The Redemption Context

African Christians put emphasis on creation and deliverance from hardship, while European Christians put emphasis on sin and salvation.  These differences show up in death rituals and funerals.  The early Church suffered political persecution.  Freedom from slavery saw redemption as the main form of freedom.  The early Medieval Church (4th-11th centuries) was more concerned about freedom from the power of the devil after Augustine had emphasized the concept of original sin.  The early Scholastic theologians like Anselm of Canterbury (1033-1109) put less emphasis on the ransom from the devil.  Adam had disobeyed and dishonored God.  Christ has saved us by being the second Adam, the so-called satisfaction theory.  Order and honor were more important.  The Third world today sees redemption as something else.  Christian redemption is the same reality, but there are different interpretations of what it means to be redeemed.

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David is a sinner (Ps 51:3-51:5)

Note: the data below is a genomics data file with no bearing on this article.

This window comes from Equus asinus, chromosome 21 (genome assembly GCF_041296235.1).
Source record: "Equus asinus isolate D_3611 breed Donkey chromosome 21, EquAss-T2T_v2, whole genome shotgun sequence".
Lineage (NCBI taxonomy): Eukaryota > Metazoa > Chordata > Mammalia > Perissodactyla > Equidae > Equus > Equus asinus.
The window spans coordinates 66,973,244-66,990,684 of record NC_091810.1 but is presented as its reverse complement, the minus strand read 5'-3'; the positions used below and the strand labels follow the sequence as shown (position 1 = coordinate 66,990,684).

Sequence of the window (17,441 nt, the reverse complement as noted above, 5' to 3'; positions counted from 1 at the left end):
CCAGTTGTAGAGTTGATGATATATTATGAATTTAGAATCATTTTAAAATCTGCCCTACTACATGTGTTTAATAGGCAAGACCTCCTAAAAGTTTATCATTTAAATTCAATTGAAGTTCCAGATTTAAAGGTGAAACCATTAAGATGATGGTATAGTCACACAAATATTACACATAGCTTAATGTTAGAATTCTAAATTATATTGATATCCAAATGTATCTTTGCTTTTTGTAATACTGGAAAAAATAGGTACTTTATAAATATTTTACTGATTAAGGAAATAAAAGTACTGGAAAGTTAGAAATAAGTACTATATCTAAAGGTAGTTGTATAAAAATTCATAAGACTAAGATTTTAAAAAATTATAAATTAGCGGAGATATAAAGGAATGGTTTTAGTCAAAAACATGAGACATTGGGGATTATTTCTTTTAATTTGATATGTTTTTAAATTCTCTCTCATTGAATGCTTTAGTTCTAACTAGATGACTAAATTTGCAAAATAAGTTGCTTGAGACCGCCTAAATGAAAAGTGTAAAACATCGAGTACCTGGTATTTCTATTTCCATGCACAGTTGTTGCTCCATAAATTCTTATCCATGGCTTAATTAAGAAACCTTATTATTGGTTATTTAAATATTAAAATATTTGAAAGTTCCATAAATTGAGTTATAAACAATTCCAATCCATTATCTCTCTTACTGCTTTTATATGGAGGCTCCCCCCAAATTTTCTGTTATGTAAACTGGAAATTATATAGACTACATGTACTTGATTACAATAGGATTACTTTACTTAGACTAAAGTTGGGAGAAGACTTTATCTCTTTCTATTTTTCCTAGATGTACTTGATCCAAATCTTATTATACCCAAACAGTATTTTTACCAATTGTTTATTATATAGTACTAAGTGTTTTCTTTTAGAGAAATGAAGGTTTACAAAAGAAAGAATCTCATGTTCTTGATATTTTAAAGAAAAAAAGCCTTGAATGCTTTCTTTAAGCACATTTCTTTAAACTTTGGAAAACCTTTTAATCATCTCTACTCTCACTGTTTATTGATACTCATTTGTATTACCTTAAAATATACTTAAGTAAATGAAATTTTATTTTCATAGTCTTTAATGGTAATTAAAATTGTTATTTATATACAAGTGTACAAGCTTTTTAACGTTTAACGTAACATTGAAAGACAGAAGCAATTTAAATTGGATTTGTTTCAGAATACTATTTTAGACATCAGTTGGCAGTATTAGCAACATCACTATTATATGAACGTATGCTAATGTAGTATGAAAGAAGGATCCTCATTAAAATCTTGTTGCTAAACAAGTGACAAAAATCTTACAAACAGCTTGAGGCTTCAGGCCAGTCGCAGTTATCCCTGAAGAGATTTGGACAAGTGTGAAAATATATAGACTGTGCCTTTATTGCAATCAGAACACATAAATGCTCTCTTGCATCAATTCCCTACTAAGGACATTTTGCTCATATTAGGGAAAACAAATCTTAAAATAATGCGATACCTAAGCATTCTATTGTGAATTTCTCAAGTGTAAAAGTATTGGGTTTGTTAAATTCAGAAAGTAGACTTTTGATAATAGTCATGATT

“I know my transgressions.

My sin is ever before me.

Against you,

You alone,

Have I sinned against.

I have done what is evil in your sight.

Thus you are justified

In your sentence.

You are blameless when you pass judgment.

Indeed,

I was born guilty.

I was a sinner

When my mother conceived me.”

David knew that he had sinned. His transgression was in front of him. He knew that he had done evil in the sight of God. He recognized that the sin was against God alone, as he did not see the human implications of his sin. This was evil in the sight of God. Thus God was justified and blameless in passing judgment on him. Then David hid behind the fact that he was born guilty. He was a sinner from his conception. Somehow he was throwing his sinfulness back to his mother and sex in general. Perhaps he was alluding to the human condition to be prone to sin or something akin to human original sin.